High-Speed Rail: Florida Lawmakers Look for End Run Around Gov.

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(Washington, DC -- Todd Zwillich, Transportation Nation) Florida lawmakers are scrambling in Washington to keep $2.4 billion in high-speed rail money in their state after Gov. Rick Scott (R) yanked support for the funding yesterday.

A new plan hatched on Capitol Hill would transfer the federal funds to a third party in an effort to insulate Florida from any financial risks association with building or operating trains. But the plan would still need Scott’s support, an uncertain prospect in the politically-charged environment of government spending and debt.

Scott dropped a bombshell on Obama Administration officials and lawmakers Wednesday when he announced he would reject federal money to fund a long-planned project running trains high-speed trains between Orlando and Tampa.

Sen. Bill Nelson (D-FL), told reporters Thursday that lawyers are working on a plan that appoints a third-party entity to receive the money from the feds.

That entity—possibly Amtrak, a metropolitan planning organization, a transit authority, or some other public or private group—would administer the project and also shoulder Florida’s financial exposure. That amounts to about $280 million, at least at first. Nelson and other lawmakers argued the arrangement would take care of Scott’s concern that Florida could be on the hook for costs of building or running the system.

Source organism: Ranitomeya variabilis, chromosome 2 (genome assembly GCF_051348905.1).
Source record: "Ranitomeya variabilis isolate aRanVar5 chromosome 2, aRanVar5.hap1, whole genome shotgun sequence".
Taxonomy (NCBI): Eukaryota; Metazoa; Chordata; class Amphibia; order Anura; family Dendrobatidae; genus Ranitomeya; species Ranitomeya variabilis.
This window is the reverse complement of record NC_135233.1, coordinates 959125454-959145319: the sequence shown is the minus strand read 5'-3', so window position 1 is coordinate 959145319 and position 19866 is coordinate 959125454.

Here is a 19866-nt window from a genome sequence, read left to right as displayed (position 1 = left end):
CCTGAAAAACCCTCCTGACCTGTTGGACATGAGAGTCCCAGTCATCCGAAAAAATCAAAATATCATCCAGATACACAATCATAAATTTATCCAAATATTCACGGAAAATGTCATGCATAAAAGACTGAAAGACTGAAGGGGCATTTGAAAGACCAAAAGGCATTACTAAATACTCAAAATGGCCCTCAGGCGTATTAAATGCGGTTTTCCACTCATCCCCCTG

“That should meet the governor’s requirement,” Nelson said after a short meeting called between Florida lawmakers and Department of Transportation Secretary Ray LaHood.

The plan needs sign-off in Scott’s office in Tallahassee, Nelson warned. LaHood has given the parties until February 25 to reach a deal.

“The governor is going to have to cooperate for that to happen,” he said.

Rep. John Mica (R-Fla.), the chair of the House Transportation and Infrastructure Committee who’s been tepid on high-speed rail funding in general, said he backed the high-speed rail in his state.

“If I didn’t think the project was cost-effective, I wouldn’t be here,” he told reporters gathered outside Nelson’s Capitol Hill Office.

But Mica said he was blindsided by Scott’s announcement.

“We were all taken aback by it,” Mica told reporters. “I had every indication prior to that that he would go forward.”

Scott’s decision sent lawmakers from other states clamoring for Florida’s money. Members of Congress from New York, California, and Minnesota and all made public appeals to the Obama Administration for the money if Florida passes.

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